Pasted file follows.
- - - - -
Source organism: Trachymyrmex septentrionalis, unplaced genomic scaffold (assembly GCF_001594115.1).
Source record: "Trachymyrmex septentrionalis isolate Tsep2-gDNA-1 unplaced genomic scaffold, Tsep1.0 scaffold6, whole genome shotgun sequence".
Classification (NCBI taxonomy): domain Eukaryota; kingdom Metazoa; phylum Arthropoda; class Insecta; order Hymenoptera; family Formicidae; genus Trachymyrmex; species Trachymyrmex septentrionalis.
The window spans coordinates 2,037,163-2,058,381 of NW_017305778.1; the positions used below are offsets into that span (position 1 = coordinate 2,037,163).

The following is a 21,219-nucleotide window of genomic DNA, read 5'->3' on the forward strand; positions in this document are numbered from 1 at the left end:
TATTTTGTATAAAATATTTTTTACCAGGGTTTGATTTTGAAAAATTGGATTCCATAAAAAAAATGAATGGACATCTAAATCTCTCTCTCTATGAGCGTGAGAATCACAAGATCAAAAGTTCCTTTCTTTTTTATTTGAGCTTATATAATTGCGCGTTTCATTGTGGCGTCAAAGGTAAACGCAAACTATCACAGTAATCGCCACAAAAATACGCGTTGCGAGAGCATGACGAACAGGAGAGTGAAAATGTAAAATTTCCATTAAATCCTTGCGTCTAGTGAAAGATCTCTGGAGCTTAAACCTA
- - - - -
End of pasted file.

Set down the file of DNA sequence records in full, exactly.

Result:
Source organism: Trachymyrmex septentrionalis, unplaced genomic scaffold (assembly GCF_001594115.1).
Source record: "Trachymyrmex septentrionalis isolate Tsep2-gDNA-1 unplaced genomic scaffold, Tsep1.0 scaffold6, whole genome shotgun sequence".
Classification (NCBI taxonomy): domain Eukaryota; kingdom Metazoa; phylum Arthropoda; class Insecta; order Hymenoptera; family Formicidae; genus Trachymyrmex; species Trachymyrmex septentrionalis.
The window spans coordinates 2,037,163-2,058,381 of NW_017305778.1; the positions used below are offsets into that span (position 1 = coordinate 2,037,163).

The following is a 21,219-nucleotide window of genomic DNA, read 5'->3' on the forward strand; positions in this document are numbered from 1 at the left end:
TATTTTGTATAAAATATTTTTTACCAGGGTTTGATTTTGAAAAATTGGATTCCATAAAAAAAATGAATGGACATCTAAATCTCTCTCTCTATGAGCGTGAGAATCACAAGATCAAAAGTTCCTTTCTTTTTTATTTGAGCTTATATAATTGCGCGTTTCATTGTGGCGTCAAAGGTAAACGCAAACTATCACAGTAATCGCCACAAAAATACGCGTTGCGAGAGCATGACGAACAGGAGAGTGAAAATGTAAAATTTCCATTAAATCCTTGCGTCTAGTGAAAGATCTCTGGAGCTTAAACCTA